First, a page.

GUILTY Germany - Oskar Gröning, 'The Accountant of Auschwitz', goes on trial, age 93

Discussion in 'Recently Sentenced and Beyond' started by zwiebel, Apr 21, 2015.

  1. zwiebel

    zwiebel New Member

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    The trial of 93-year-old Oskar Gröning (Groening) begins today in Lüneburg, (Lueneberg) Germany. Gröning is known as the 'accountant of Auschwitz' (Buchhalter von Auschwitz) because of his role on the selection ramp of the infamous concentration camp, collecting and counting the cash and valuables of newly-arrived victims. He volunteered for the SS at age 20 and is charged with the deaths of 300,000 people. The charges stem from the period May - July 1944 when 425,000 Hungarian Jews were deported there from their homeland. He worked at the camp from 1942 - 44.

    In the past, Gröning has spoken openly about his role because he said he wanted the world to be aware what happened. Since his arrest his attorney has advised him to remain silent and the German legal system allows no plea to be entered before a trial begins. 60 survivors or their relatives from Canada, the US and Israel are co-plaintiffs with the prosecution and will give evidence over the coming weeks. They include Judith Kalmann and Hedy Bohm from Toronto.

    This, and the pending prosecution of two other men in their nineties, are a last-ditch attempt to obtain justice before those involved in running concentration and death camps pass away from old age. The prosecutions have become possible by the precedent set in the prosecution of guard John Demjanjuk, who died before he could serve his sentence.

    http://www.theguardian.com/world/20...ath-camp-guard-oskar-groning-on-trial-germany

    http://www.sacbee.com/news/nation-world/world/article19071615.html

    German language:
    http://m.bild.de/news/inland/auschw...verziehen-40625378,variante=L.bildMobile.html

    http://news.nationalpost.com/news/w...al-for-oskar-groening-accountant-of-auschwitz
     

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  3. Tssiemer

    Tssiemer Well-Known Member

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    So. No due process or right to a speedy trial in Germany? Let's wait 70 years. It will be great.


    Sent from my iPhone using Tapatalk
     
  4. zwiebel

    zwiebel New Member

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    Update on the trial so far, heard via radio, is that Gröning has said he has a 'moral responsibility' for what happened and is remorseful but he did not murder anyone. He said he requested transfers three times after witnessing atrocities and mass killings, but permission was refused.

    If found guilty, he will receive a sentence of between three and 15 years.

    ETA Sorry, the last application was accepted and in October '44 he left and was then wounded fighting in the Ardennes.
     
  5. zwiebel

    zwiebel New Member

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    Oh, he also said the moment he arrived at Auschwitz the other guards gave him vodka to drink as they all drank vodka to cope with the mass killings.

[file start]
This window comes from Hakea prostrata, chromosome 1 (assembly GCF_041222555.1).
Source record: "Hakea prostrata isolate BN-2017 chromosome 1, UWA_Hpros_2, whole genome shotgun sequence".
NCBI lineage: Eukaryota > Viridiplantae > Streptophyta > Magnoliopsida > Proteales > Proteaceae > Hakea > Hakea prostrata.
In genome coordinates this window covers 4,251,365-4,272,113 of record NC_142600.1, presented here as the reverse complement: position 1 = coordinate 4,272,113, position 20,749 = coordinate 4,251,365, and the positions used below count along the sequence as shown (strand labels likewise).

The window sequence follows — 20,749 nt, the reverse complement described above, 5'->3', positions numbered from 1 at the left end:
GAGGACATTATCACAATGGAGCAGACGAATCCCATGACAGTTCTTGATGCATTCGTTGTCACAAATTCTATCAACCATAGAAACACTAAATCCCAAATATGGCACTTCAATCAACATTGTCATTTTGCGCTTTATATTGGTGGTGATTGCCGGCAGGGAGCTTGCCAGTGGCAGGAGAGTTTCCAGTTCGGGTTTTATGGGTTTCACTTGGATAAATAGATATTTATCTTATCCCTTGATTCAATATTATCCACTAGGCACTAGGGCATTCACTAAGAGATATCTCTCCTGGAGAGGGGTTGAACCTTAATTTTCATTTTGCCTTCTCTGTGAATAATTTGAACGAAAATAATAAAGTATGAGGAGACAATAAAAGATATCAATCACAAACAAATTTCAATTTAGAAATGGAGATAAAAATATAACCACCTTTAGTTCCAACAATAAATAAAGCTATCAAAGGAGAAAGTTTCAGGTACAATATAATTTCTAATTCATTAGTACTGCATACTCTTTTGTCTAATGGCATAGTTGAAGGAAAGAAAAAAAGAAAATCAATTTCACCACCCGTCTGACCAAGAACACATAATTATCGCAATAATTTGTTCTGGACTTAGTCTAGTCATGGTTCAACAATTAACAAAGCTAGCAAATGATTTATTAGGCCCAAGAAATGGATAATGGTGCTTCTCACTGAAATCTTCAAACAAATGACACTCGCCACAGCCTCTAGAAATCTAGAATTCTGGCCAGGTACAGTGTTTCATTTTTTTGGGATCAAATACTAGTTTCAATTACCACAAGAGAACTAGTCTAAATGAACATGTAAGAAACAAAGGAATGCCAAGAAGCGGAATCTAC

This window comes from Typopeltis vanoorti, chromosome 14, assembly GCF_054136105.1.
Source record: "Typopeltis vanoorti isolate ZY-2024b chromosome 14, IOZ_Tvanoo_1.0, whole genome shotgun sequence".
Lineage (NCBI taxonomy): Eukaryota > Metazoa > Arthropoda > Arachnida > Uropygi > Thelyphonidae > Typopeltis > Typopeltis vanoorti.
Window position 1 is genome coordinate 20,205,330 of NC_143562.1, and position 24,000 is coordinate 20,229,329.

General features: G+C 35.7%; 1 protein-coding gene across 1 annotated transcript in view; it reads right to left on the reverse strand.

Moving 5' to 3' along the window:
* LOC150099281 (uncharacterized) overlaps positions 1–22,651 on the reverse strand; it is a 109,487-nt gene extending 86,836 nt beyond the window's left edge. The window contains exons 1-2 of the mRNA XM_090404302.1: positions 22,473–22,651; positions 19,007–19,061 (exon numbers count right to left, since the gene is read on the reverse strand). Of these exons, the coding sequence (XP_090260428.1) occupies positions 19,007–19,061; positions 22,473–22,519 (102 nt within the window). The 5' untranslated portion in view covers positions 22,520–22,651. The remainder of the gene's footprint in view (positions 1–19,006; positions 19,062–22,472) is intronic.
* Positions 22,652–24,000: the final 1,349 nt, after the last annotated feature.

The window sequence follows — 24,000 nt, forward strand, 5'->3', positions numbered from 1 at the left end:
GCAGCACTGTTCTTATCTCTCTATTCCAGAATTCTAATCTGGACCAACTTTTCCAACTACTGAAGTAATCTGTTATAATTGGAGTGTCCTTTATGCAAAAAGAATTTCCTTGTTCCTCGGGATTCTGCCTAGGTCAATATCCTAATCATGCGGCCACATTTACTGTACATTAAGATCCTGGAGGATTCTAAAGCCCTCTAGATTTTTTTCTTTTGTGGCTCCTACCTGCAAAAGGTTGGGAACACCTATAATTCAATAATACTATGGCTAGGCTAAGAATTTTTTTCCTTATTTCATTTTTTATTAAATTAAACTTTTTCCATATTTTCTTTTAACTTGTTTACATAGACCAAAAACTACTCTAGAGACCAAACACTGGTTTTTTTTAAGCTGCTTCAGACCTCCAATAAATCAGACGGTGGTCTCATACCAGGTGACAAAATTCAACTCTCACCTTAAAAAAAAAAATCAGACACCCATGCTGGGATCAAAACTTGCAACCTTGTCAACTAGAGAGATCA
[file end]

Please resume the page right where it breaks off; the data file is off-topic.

6. zwiebel

    zwiebel New Member

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    Here is a photo of the selection of Hungarian Jews on the ramp in May 1944, when Gröning still worked at the camp (he didn't leave until October). As this was a death camp though, there was really very little selection. Most if not all of the people in the photo went straight to the gas chambers. The lady with the baby being directed left was definitely heading for death. The only children allowed to live for a while there were twins (and a family of circus dwarfs I think), for experimental purposes.

    http://commons.m.wikimedia.org/wiki/File:Selection_Birkenau_ramp.jpg
     

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  7. zwiebel

    zwiebel New Member

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  8. Momoffourboys

    Momoffourboys Well-Known Member

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    He lived a full life. Millions didn't.
    The photos of the SS guards laughing make me sick.
     
  9. Hoosgirl

    Hoosgirl Well-Known Member

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    Zwiebel, is that a translation error, or did he truly refer to the child as "it"?

    Or eta, not necessarily a translation error, if he was speaking in English on BBC, or would that be a common error for a native German speaker to make?
     
  10. shadowraiths

    shadowraiths LISK Liaison, Verified Forensic Psychology Special Staff Member Moderator

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    He's accused of committing war crimes which are prosecuted quite differently from the constitutional amendments United States citizens enjoy.

    Chapter 44. War Crimes

    Please don't be blinded by his walker (or, for that matter, his age). This man can claim to be "morally guilty" all he wants. His words do not reflect any remorse whatsoever. Some statements from this article:

    • "The Jews had to hand it in. They did not need it anymore."
    • "In the early days of Auschwitz-Birkenau, they used that farm for gassing. That was the only time I found dead bodies."
    • "What I went through in Auschwitz has accompanied me through all my life"
    • "I was only 80 meters away from the ovens"
    • Groening mused that he didn't know what could have been done differently.

    After 70 years of "what [he] went through all of [his] life" and still, he "does not know what could have been done differently?" I feel no less sorry for this man than I did for Demjanjuk.